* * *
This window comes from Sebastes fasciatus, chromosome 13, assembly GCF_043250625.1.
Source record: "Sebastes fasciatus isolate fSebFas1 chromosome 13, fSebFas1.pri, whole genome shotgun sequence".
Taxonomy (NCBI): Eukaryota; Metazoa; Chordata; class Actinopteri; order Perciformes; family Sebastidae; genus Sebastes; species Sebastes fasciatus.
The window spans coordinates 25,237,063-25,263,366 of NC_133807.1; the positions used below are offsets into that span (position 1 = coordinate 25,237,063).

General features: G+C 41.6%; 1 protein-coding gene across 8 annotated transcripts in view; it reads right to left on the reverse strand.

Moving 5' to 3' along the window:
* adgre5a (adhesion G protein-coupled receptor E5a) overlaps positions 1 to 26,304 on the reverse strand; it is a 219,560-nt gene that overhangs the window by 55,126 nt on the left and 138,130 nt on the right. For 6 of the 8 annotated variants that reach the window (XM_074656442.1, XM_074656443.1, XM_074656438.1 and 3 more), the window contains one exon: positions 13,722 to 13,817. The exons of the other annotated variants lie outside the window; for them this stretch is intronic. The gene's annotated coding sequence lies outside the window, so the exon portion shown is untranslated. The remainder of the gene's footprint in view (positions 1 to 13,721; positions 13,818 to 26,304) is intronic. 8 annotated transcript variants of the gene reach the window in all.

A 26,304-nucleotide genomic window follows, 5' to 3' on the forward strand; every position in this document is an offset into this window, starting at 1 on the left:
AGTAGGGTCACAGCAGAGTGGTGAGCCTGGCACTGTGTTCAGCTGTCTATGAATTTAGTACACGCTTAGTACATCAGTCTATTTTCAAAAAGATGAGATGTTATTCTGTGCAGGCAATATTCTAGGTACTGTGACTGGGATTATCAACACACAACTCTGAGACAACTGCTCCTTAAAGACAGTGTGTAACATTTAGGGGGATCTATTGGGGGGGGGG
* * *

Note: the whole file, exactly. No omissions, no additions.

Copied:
This window comes from Sebastes fasciatus, chromosome 13, assembly GCF_043250625.1.
Source record: "Sebastes fasciatus isolate fSebFas1 chromosome 13, fSebFas1.pri, whole genome shotgun sequence".
Taxonomy (NCBI): Eukaryota; Metazoa; Chordata; class Actinopteri; order Perciformes; family Sebastidae; genus Sebastes; species Sebastes fasciatus.
The window spans coordinates 25,237,063-25,263,366 of NC_133807.1; the positions used below are offsets into that span (position 1 = coordinate 25,237,063).

General features: G+C 41.6%; 1 protein-coding gene across 8 annotated transcripts in view; it reads right to left on the reverse strand.

Moving 5' to 3' along the window:
* adgre5a (adhesion G protein-coupled receptor E5a) overlaps positions 1 to 26,304 on the reverse strand; it is a 219,560-nt gene that overhangs the window by 55,126 nt on the left and 138,130 nt on the right. For 6 of the 8 annotated variants that reach the window (XM_074656442.1, XM_074656443.1, XM_074656438.1 and 3 more), the window contains one exon: positions 13,722 to 13,817. The exons of the other annotated variants lie outside the window; for them this stretch is intronic. The gene's annotated coding sequence lies outside the window, so the exon portion shown is untranslated. The remainder of the gene's footprint in view (positions 1 to 13,721; positions 13,818 to 26,304) is intronic. 8 annotated transcript variants of the gene reach the window in all.

A 26,304-nucleotide genomic window follows, 5' to 3' on the forward strand; every position in this document is an offset into this window, starting at 1 on the left:
AGTAGGGTCACAGCAGAGTGGTGAGCCTGGCACTGTGTTCAGCTGTCTATGAATTTAGTACACGCTTAGTACATCAGTCTATTTTCAAAAAGATGAGATGTTATTCTGTGCAGGCAATATTCTAGGTACTGTGACTGGGATTATCAACACACAACTCTGAGACAACTGCTCCTTAAAGACAGTGTGTAACATTTAGGGGGATCTATTGGGGGGGGGG